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EDITORIAL
Year : 2022  |  Volume : 5  |  Issue : 1  |  Page : 1-5

Quality and safety of Ayurvedic medicinal plants is it the key to the success of therapeutic management?


Director, All India Institute of Ayurveda, Sarita Vihar, New Delhi, India

Date of Submission13-Apr-2022
Date of Acceptance16-Apr-2022
Date of Web Publication20-Apr-2022

Correspondence Address:
Prof. Tanuja Manoj Nesari
All India Institute of Ayurveda, Sarita Vihar, New Delhi
India
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Source of Support: None, Conflict of Interest: None


DOI: 10.4103/jacr.jacr_30_22

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How to cite this article:
Nesari TM. Quality and safety of Ayurvedic medicinal plants is it the key to the success of therapeutic management?. J Ayurveda Case Rep 2022;5:1-5

How to cite this URL:
Nesari TM. Quality and safety of Ayurvedic medicinal plants is it the key to the success of therapeutic management?. J Ayurveda Case Rep [serial online] 2022 [cited 2022 May 28];5:1-5. Available from: http://www.ayucare.org/text.asp?2022/5/1/1/343501



Safety is a fundamental principle in the provision of herbal medicines for health care, and a critical component of quality control. The drug, which is going to be administered into the human body, should be standard and should not produce any kind of untoward effects after its administration. Ancient seers of India too repeatedly stressed about these qualities in their respective classics. The long history of their successful usage in different pathological manifestations is the ultimate proof of their safe, efficacious, and nontoxic beneficial effects.

Herbal medicines form an important part of most traditional systems of medicine. It is estimated that 80% of the world's population living in the developing world rely on herbal medicinal products as a primary source of health care and traditional medical practice, which involves the use of herbs as an integral part of the culture in those communities.[1] They are often used to provide first-line and basic health services to people living in remote and poor areas. Even in areas where modern medicine is available, the interest in herbal medicines has been increasing rapidly in recent years because of many reasons. The significant contribution made by herbal medicines to human health has led to increased official and commercial interest. The contribution of Ayurveda through its herbal remedies in global health care cannot be ignored by any science for its qualitative strength and clues provided in the field of therapeutics.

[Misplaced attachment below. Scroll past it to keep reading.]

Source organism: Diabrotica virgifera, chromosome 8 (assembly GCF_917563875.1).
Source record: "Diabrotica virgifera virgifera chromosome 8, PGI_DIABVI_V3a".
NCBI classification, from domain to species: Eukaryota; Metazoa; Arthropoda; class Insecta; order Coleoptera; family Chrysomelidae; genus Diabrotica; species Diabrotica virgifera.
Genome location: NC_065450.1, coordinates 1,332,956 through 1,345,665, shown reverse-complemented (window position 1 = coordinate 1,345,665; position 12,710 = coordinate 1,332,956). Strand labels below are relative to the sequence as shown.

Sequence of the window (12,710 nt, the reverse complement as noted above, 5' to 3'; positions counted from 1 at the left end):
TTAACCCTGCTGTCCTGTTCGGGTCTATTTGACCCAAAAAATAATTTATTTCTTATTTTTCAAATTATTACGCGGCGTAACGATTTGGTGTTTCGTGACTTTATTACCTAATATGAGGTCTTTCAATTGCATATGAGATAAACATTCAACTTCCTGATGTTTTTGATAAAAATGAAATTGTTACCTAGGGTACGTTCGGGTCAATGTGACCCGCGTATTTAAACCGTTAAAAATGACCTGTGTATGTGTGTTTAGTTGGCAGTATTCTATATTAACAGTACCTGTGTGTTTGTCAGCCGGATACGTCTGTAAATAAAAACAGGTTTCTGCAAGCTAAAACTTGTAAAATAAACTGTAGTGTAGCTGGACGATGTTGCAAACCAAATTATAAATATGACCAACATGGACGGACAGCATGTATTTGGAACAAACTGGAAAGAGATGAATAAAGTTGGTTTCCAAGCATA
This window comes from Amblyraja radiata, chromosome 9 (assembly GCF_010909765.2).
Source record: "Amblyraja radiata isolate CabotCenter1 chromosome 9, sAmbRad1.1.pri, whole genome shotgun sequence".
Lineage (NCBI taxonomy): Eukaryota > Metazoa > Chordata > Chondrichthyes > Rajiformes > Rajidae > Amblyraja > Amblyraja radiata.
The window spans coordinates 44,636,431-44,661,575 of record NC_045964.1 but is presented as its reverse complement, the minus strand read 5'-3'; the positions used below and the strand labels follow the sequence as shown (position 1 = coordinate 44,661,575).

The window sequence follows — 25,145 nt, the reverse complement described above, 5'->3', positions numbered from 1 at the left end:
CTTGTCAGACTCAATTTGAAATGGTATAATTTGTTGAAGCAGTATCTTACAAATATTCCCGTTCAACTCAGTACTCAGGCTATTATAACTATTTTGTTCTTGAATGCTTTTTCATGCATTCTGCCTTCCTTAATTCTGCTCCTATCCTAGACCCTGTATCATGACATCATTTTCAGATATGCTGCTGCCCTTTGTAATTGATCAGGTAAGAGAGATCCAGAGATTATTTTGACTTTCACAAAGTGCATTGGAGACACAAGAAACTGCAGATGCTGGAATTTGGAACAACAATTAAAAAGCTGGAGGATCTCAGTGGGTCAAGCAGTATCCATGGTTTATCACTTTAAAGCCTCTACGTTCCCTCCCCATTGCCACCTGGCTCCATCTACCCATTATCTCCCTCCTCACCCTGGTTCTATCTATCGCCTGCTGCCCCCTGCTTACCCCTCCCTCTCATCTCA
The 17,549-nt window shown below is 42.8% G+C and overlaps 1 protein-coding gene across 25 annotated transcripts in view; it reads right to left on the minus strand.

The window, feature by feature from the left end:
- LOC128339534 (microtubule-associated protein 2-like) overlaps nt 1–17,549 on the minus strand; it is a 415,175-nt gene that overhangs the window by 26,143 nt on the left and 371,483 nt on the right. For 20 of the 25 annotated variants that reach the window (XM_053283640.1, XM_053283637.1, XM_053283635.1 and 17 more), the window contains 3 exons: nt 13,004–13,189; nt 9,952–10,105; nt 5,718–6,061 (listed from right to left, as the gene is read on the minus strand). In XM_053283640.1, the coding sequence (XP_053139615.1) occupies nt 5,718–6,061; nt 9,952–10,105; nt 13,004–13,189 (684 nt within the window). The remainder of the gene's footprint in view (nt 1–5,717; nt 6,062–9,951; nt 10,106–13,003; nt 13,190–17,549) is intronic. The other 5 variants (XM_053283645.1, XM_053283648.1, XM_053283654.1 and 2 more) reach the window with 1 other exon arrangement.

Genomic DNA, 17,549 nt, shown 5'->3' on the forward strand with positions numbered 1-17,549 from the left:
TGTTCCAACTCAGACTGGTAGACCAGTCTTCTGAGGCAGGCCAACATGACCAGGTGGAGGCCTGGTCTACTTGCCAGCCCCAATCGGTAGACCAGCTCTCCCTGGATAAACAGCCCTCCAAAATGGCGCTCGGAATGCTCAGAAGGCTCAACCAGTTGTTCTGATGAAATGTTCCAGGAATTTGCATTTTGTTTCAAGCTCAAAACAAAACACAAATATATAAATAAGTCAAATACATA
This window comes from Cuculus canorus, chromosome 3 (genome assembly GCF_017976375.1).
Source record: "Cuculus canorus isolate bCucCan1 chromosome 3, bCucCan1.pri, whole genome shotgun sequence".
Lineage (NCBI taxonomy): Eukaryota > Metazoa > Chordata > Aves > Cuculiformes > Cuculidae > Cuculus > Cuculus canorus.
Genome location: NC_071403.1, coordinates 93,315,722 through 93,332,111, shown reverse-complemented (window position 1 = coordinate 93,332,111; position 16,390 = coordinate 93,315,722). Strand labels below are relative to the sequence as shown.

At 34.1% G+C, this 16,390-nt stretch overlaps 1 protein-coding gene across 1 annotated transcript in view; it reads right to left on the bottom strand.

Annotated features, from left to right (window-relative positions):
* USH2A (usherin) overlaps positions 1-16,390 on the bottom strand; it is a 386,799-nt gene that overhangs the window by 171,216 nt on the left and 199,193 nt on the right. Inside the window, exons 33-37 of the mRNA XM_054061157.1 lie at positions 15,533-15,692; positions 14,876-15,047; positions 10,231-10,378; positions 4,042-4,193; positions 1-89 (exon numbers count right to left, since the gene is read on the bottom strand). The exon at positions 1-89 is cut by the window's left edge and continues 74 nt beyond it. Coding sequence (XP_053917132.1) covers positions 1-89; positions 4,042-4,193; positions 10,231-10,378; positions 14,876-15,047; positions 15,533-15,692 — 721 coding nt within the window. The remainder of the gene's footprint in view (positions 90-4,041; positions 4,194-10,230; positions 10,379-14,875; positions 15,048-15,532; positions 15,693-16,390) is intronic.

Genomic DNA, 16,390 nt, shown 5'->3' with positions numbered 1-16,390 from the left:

Very recently, the Centers for Disease Control and Prevention warned that the world is staring at a post-antibiotic era when common infections will no longer have a cure. In addition to drastic changes in lifestyle, increased pollution, and industrialization, the global population is affected by various kinds of lifestyle diseases. Unless addressed, the mortality and disease burden from these problems will continue to increase. Although the conventional systems of medicine have ample of drugs to treat such pathologies, these drugs have certain limitations, possibly considering which, emphasis on botanical sources for drug discovery and development of new effective molecules has been realized globally. Vinblastine, reserpine, atropine, artemisinin, morphine, codeine, curcumin, berberine, glycyrrhizin, digoxin, etc., are a few such molecules discovered by contemporary scientists and are being used in the conventional system of medicine. As most of the diseases have multifactorial causation, drugs as a whole (against extract of a herb) acting on a number of targets simultaneously is likely to be more effective. Traditional formulations are multicomponent, and thus have special relevance in such cases. Ayurveda with its armamentarium can provide promising results in many such situations.

According to Charaka, the substance that possesses Guna (~properties) and Karma (~action) in a state of coherence is called Dravya (~substance). All the Dravya can be used as “drug,” but the term drug or Bheshaja is applicable in specific conditions when used for a definite purpose and with logical thinking. The three main sources of drugs are herbal (~Audbhida dravya), animal (~Jangama dravya), and mineral (~Parthiva dravya) in origin, which have been advocated for use in different pathologies. In general, Ayurvedic drugs can be grouped into two, i.e., Kasthoushadhies (~herbal preparations) and Rasaoushadhies (~herbo-mineral/metallic preparations). Quality and safety of all these formulations at every level such as raw material, in process, and finished products is important. Classical Ayurvedic preparations have been developed following years of practical experience combining plants to get the optimal effect. Many formulations are a rich source of substances that have several therapeutic properties such as hepatoprotective, nephron protective, cardioprotective, chemopreventive, and other effects. They are reported to be potential for various systemic disorders of hepatic, cardiorespiratory, endocrinal, neuropsychiatric, and gastrointestinal systems. They are reported to increase the quality of life in individuals suffering from various pathologies. Such experiences provide a substantial basis for their safe and effective use. They also can be supplemented as an adjuvant to the mainstream of contemporary drugs in specified pathologies.